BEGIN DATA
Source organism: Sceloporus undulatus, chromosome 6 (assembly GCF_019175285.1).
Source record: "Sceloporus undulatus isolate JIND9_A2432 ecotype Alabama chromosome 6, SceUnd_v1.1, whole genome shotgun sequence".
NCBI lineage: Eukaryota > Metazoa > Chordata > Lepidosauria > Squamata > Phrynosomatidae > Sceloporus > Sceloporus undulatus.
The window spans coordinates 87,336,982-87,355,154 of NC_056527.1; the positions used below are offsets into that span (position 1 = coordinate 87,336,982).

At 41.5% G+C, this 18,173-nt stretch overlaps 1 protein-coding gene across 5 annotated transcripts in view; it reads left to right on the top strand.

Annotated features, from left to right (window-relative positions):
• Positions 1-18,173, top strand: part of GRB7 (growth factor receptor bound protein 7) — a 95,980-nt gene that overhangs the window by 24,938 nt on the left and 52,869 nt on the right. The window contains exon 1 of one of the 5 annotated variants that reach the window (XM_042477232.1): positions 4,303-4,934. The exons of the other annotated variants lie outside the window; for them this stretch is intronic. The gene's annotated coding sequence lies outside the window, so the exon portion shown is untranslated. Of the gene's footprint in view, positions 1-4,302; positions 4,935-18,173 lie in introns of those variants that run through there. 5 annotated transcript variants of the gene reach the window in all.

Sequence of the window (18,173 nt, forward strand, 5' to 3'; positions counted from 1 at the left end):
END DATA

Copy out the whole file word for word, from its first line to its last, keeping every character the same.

Source organism: Sceloporus undulatus, chromosome 6 (assembly GCF_019175285.1).
Source record: "Sceloporus undulatus isolate JIND9_A2432 ecotype Alabama chromosome 6, SceUnd_v1.1, whole genome shotgun sequence".
NCBI lineage: Eukaryota > Metazoa > Chordata > Lepidosauria > Squamata > Phrynosomatidae > Sceloporus > Sceloporus undulatus.
The window spans coordinates 87,336,982-87,355,154 of NC_056527.1; the positions used below are offsets into that span (position 1 = coordinate 87,336,982).

At 41.5% G+C, this 18,173-nt stretch overlaps 1 protein-coding gene across 5 annotated transcripts in view; it reads left to right on the top strand.

Annotated features, from left to right (window-relative positions):
• Positions 1-18,173, top strand: part of GRB7 (growth factor receptor bound protein 7) — a 95,980-nt gene that overhangs the window by 24,938 nt on the left and 52,869 nt on the right. The window contains exon 1 of one of the 5 annotated variants that reach the window (XM_042477232.1): positions 4,303-4,934. The exons of the other annotated variants lie outside the window; for them this stretch is intronic. The gene's annotated coding sequence lies outside the window, so the exon portion shown is untranslated. Of the gene's footprint in view, positions 1-4,302; positions 4,935-18,173 lie in introns of those variants that run through there. 5 annotated transcript variants of the gene reach the window in all.

Sequence of the window (18,173 nt, forward strand, 5' to 3'; positions counted from 1 at the left end):